Organizers of a Chicago lesbian march banned rainbow flags bearing the Star of David, also known as the Jewish Pride flag, from their event held Saturday because some marchers claimed it made them “feel unsafe.”
Chicago’s “Dyke March” has been held since 1995, and Jewish marchers have not previously been banned for expressing their Jewish identity. However, the march’s organizers have increased their focus on far-left political causes such as anti-Zionism, and this year its “pro-Palestinian” stance has justified censoring Jewish expression.
Rainbow American flags were also censored as “signs of oppression,” according to the Windy City Times.
“I was here as a proud Jew in all of my identities,” said Iranian Jew Eleanor Shoshany-Anderson. “The Dyke March is supposed to be intersectional. I don’t know why my identity is excluded from that. I felt that, as a Jew, I am not welcome here.”
Laurel Grauer, another marcher, claimed to have carried her Jewish Pride flag for a decade, and only faced censorship this year. Organizers criticized her for being a part of A Wider Bridge, an organization they accused of “connections to the Israeli state and right-wing, pro-Israel interest groups.”
“They were telling me to leave because my flag was a trigger to people that they found offensive,” Grauer said. “Prior to this [march] I had never been harassed or asked to leave and I had always carried the flag with me.”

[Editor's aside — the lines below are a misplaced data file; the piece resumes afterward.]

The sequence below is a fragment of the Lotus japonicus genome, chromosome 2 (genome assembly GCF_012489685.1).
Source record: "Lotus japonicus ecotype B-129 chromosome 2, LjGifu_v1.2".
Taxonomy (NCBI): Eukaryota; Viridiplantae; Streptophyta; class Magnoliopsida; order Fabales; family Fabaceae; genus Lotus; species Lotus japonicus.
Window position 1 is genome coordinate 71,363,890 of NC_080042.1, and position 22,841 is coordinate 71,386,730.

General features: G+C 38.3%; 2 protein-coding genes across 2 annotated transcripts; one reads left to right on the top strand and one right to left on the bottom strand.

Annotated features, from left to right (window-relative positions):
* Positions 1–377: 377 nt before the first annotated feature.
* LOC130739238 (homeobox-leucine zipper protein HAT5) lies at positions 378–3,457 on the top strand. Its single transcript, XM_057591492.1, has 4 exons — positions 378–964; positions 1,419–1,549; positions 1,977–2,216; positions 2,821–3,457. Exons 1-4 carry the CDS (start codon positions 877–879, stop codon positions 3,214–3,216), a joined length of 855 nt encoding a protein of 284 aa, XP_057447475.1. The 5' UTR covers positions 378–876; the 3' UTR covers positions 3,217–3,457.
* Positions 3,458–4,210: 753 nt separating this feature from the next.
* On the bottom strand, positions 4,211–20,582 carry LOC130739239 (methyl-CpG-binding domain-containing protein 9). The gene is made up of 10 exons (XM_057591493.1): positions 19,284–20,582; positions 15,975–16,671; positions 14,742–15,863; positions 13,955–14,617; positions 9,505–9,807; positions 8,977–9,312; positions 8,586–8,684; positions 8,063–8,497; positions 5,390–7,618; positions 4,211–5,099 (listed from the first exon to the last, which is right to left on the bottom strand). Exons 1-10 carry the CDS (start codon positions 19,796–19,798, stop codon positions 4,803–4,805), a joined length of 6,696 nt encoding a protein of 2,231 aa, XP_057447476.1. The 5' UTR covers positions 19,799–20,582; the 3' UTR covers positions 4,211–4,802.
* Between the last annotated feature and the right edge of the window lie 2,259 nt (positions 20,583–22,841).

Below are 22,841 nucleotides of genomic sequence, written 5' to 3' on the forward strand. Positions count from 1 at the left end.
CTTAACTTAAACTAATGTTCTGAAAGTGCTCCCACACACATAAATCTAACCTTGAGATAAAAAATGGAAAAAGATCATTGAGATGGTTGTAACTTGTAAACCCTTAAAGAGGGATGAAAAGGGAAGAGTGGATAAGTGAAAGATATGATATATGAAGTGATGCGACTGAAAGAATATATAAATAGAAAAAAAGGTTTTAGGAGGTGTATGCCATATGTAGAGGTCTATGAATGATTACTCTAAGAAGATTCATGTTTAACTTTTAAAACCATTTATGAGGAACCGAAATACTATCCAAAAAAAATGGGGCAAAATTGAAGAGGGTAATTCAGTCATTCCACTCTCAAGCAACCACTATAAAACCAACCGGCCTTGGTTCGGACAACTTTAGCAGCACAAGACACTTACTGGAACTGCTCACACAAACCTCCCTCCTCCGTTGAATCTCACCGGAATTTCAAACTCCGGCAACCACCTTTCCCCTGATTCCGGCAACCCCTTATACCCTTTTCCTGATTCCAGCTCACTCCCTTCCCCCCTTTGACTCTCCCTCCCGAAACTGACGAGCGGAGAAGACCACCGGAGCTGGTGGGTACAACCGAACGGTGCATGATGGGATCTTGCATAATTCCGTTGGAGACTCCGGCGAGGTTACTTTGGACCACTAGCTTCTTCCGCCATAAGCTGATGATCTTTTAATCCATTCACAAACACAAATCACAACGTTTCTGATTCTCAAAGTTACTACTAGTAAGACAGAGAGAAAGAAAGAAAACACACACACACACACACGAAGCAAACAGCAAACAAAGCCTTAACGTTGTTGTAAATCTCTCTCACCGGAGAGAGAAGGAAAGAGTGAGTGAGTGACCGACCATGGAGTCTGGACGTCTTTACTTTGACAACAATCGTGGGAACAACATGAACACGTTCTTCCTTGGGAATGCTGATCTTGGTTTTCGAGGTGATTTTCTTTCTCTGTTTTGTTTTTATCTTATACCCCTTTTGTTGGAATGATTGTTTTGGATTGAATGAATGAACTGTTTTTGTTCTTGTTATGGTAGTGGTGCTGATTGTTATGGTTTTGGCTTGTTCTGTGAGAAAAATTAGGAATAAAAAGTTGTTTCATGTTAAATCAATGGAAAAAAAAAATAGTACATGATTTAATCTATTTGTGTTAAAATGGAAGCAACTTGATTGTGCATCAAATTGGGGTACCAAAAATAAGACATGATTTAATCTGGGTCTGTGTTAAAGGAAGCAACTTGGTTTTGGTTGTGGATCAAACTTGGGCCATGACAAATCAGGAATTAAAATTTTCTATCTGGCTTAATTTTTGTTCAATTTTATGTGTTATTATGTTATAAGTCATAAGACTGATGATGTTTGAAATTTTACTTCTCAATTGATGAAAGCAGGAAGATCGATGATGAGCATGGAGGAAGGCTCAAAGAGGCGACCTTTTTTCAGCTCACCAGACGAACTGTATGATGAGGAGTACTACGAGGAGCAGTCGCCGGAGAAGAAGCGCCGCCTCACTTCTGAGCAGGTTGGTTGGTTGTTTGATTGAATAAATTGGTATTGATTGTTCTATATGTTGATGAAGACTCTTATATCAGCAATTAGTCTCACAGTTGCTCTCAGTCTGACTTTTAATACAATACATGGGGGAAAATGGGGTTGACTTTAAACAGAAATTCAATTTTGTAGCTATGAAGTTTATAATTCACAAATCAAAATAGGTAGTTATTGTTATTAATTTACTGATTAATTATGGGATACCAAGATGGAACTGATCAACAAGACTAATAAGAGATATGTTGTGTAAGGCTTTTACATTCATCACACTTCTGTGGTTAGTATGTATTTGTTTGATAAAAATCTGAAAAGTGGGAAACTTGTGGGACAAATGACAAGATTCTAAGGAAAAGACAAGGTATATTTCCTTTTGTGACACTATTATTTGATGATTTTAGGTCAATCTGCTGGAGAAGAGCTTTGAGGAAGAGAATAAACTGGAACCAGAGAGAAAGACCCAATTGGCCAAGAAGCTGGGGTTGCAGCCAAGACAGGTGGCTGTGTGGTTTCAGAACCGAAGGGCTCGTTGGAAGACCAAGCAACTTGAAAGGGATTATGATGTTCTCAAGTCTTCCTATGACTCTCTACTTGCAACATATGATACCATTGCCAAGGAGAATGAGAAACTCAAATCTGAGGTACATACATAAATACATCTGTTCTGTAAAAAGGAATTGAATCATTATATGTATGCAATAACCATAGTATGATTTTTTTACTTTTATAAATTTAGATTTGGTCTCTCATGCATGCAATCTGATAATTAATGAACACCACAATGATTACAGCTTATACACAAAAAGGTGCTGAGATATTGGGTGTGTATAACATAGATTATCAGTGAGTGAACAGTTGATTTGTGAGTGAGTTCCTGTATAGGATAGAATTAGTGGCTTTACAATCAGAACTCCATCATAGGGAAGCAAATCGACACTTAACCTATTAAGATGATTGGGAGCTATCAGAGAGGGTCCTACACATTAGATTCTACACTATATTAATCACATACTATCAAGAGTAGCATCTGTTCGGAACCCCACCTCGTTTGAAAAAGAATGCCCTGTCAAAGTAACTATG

The march’s organizers consider Jewish expressions of gay pride to be a ploy to distract from Israel’s “violent occupation of Palestine.” Pro-Palestinian groups call this “pinkwashing,” but other non-Jewish marchers criticized the march organizers for accepting that framework.
“This is not what this community is supposed to be about,” marcher Ruthie Steiner told the Windy City Times. “I’m German-born. Am I pinkwashing by being here and supporting my community? Is every nation which does not have a clean civil-rights record and also hosts a pride parade guilty of pinkwashing?”
“With all the people that so hate the LGBTQ community, for it to tear itself apart in self-hatred makes no sense at all,” Steiner added.
March organizers expressed their commitment to intersectionality in a statement while condemning the Jewish Pride marchers. They cited numerous groups they support, including the “undocumented community,” but they did not include Jewish LGBT people.
“Yesterday, June 24, Chicago Dyke March was held in the La Villita neighborhood to express support for undocumented, refugee, and immigrant communities under threat of deportation,” organizers said in a statement. “Sadly, our celebration of dyke, queer, and trans solidarity was partially overshadowed by our decision to ask three individuals carrying Israeli flags superimposed on rainbow flags to leave the rally. This decision was made after they repeatedly expressed support for Zionism during conversations with Chicago Dyke March Collective members.”
“The Chicago Dyke March Collective is explicitly not anti-Semitic, we are anti-Zionist,” the organizers added. “The Chicago Dyke March Collective supports the liberation of Palestine and all oppressed people everywhere.”
They later amended their comments to say that they support and welcome “anti-Zionist” Jewish people.